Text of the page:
If you start out with a serious effort to learn what jobs to be done are important, frequent and frustrating to your chosen target customer group, you are far more likely to develop a winning product or service. This applies to both our customer groups — businesses and consumers.
But most new products start with only a hunch, rarely tested in any way. Which points to….
3. Find the ‘deal-killers’
When you are considering a new product or service, it’s critical to stop and think hard about the most likely point or points of failure. It could be in the making of the product, or could be in the customer acceptance of the product, or in the failure to reach a profitable scale, or some other aspect.
When you figure out what the deal-killers are, then you need to think of a way to test your theories with the least cost, effort and risk. Which leads to….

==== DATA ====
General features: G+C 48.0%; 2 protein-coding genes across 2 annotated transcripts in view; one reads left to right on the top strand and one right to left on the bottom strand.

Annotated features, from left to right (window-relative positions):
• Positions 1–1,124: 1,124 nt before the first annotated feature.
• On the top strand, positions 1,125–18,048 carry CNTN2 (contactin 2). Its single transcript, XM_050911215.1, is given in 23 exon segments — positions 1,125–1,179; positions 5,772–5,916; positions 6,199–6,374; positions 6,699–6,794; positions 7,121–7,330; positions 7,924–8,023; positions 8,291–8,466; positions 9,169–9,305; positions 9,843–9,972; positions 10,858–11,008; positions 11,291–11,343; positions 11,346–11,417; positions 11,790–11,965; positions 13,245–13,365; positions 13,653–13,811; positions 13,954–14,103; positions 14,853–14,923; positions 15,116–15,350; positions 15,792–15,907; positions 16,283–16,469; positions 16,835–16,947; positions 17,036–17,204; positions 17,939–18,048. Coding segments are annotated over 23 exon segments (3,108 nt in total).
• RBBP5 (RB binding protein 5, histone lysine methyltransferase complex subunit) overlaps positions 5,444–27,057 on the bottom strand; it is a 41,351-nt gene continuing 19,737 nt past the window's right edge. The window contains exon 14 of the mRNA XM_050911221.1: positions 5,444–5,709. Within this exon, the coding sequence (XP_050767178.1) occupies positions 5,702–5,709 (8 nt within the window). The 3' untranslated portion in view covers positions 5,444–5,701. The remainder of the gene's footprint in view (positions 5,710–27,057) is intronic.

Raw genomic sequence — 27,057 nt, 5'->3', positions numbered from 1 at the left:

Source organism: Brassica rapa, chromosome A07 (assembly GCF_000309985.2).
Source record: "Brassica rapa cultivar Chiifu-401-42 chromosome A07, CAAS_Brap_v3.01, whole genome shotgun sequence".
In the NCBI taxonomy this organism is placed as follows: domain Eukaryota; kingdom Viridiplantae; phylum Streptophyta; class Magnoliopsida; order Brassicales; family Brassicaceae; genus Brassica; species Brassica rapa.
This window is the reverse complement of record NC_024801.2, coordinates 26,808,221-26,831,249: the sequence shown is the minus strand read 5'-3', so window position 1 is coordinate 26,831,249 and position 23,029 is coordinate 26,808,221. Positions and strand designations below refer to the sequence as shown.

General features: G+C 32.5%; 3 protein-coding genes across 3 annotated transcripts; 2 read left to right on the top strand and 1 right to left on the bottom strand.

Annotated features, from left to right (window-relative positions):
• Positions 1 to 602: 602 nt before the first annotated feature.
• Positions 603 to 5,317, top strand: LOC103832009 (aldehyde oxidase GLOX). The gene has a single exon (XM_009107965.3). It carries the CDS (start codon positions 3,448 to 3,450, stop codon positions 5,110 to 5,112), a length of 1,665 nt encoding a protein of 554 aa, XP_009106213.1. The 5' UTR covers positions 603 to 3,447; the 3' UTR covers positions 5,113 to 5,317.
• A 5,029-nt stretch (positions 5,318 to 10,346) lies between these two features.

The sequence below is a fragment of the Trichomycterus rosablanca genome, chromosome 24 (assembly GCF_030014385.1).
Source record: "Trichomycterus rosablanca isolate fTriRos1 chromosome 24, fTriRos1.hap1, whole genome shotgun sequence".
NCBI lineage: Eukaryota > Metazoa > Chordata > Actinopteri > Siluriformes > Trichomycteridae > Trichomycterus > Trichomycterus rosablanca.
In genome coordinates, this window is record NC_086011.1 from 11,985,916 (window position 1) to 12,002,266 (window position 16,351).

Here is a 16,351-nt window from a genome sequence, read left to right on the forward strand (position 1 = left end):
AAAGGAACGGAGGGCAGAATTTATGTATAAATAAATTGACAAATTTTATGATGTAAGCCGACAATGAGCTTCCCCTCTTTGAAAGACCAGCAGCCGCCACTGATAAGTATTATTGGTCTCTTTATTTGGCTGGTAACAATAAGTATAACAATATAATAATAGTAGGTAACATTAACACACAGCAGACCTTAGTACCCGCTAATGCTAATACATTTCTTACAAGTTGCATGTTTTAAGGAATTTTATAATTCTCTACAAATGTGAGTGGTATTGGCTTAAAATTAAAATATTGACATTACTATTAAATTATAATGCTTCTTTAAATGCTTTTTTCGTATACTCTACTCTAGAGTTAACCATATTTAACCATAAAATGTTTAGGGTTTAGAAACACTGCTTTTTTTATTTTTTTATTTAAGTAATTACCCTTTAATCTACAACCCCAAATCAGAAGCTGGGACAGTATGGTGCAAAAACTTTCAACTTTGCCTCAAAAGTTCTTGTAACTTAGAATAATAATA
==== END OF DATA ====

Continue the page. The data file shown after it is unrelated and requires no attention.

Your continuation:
4. Fail fast and fail cheap
In the early stages of developing the product, before you’ve sunk a lot of time and effort into it, figure out some simple tests you can perform to help you see where you may miss the customer’s “job to be done.”
This can be as simple as mocking up a prototype and taking it to the mall food court, where you show it to people and ask if they would use or read it. Or taking a single-sheet description to an advertiser and asking if this would help them. Would they pay for it? How much?
In that context, N2 introduced the phrase, “good enough.” You should only make the new product good enough to satisfy the job to be done. If you make it better than it needs to be, you risk failure on the cost side.
When launching a new product, Innosight urged that companies should pay immense attention to customer reactions. Within days, weeks or at most a few months, it should become obvious if the results aren’t meeting expectations.
At that point, you need to go back to the target customers and learn how the product needs to be changed to satisfy the job to be done. Or maybe to learn that it’s meeting the wrong job to be done.
Or — if the customer feedback says so — that it’s time to “fail fast and cheap.”
Note: 1 through 5 above are all about focusing on the needs of the customer, not the needs of the company. This is critical to the success of any product or service, new or old.
6. The sucking sound of the core